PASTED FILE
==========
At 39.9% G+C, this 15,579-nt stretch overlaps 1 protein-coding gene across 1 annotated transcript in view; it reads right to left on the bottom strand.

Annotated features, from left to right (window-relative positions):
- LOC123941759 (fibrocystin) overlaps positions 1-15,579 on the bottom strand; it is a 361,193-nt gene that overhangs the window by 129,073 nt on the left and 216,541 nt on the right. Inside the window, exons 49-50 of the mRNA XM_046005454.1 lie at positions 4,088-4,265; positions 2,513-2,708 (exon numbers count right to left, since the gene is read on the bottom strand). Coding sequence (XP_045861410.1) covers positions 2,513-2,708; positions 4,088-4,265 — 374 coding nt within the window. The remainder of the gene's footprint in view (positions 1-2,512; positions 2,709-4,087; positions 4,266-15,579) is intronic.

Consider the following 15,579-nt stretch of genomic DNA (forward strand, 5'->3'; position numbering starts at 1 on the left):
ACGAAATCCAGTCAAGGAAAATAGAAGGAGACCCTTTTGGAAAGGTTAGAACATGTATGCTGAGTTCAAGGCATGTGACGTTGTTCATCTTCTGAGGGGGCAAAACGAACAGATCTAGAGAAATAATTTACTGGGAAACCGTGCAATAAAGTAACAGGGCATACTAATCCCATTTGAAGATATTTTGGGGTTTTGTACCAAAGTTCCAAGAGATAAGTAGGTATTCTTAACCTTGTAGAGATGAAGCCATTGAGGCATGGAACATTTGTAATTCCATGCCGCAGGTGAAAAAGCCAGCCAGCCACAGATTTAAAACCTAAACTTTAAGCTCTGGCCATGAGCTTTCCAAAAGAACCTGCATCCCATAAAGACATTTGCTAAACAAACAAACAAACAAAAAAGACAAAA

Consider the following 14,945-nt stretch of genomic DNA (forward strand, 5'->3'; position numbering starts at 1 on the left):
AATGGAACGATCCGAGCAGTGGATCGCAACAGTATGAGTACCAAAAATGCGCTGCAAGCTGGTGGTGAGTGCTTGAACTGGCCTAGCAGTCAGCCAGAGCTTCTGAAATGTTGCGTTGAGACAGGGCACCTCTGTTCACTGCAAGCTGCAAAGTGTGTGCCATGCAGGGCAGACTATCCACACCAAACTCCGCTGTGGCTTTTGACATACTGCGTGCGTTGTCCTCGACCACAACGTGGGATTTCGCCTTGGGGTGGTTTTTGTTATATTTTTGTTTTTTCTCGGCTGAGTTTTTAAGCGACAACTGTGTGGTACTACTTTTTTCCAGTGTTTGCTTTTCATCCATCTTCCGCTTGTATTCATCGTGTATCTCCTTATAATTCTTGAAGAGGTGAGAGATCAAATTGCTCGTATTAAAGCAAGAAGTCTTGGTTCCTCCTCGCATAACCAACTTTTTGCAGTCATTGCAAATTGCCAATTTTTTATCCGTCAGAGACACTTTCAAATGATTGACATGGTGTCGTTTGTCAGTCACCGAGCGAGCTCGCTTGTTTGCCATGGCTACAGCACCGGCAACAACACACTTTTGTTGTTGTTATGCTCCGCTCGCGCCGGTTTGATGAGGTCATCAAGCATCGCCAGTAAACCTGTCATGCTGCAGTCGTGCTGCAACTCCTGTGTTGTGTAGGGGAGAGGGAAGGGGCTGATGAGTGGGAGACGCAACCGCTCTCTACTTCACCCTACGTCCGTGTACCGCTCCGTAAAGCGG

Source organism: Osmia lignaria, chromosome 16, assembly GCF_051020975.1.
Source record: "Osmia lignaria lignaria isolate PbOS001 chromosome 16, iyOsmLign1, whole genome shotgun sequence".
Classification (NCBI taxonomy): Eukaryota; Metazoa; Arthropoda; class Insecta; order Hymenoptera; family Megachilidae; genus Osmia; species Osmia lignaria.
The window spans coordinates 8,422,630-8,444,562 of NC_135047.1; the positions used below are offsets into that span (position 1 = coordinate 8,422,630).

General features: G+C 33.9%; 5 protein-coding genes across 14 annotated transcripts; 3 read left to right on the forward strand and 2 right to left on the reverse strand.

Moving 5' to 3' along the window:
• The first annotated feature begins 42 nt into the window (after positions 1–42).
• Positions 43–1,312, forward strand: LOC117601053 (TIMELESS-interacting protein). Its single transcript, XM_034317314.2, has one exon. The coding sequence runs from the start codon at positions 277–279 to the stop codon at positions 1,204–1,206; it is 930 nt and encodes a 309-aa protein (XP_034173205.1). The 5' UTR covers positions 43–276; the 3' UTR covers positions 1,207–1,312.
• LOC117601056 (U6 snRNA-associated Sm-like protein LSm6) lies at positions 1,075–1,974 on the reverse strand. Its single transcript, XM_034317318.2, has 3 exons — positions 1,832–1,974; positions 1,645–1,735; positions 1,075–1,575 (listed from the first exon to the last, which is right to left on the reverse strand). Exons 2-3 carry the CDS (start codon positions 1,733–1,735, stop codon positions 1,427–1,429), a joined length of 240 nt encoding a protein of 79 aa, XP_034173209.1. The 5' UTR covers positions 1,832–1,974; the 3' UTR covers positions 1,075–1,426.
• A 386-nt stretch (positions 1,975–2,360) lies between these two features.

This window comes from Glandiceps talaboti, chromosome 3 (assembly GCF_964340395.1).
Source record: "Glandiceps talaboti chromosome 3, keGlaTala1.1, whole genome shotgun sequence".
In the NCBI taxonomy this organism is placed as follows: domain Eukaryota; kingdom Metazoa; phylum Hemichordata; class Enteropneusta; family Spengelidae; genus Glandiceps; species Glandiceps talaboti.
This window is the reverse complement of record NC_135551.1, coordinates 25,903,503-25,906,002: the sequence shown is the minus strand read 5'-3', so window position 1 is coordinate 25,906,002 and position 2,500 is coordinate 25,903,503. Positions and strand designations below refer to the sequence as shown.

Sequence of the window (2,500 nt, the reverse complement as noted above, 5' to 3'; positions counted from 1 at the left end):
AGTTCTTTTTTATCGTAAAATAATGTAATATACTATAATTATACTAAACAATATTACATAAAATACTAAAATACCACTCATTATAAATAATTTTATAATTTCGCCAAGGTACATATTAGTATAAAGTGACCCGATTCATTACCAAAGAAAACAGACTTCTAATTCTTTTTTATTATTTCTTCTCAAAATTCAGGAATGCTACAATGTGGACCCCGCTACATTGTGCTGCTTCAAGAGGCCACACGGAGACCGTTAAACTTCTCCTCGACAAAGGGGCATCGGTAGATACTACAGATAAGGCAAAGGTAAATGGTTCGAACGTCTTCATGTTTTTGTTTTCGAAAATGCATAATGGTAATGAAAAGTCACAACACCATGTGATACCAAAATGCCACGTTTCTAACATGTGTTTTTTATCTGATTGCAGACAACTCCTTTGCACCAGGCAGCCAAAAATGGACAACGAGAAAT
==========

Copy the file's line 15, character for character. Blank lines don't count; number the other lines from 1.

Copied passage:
• Positions 43–1,312, forward strand: LOC117601053 (TIMELESS-interacting protein). Its single transcript, XM_034317314.2, has one exon. The coding sequence runs from the start codon at positions 277–279 to the stop codon at positions 1,204–1,206; it is 930 nt and encodes a 309-aa protein (XP_034173205.1). The 5' UTR covers positions 43–276; the 3' UTR covers positions 1,207–1,312.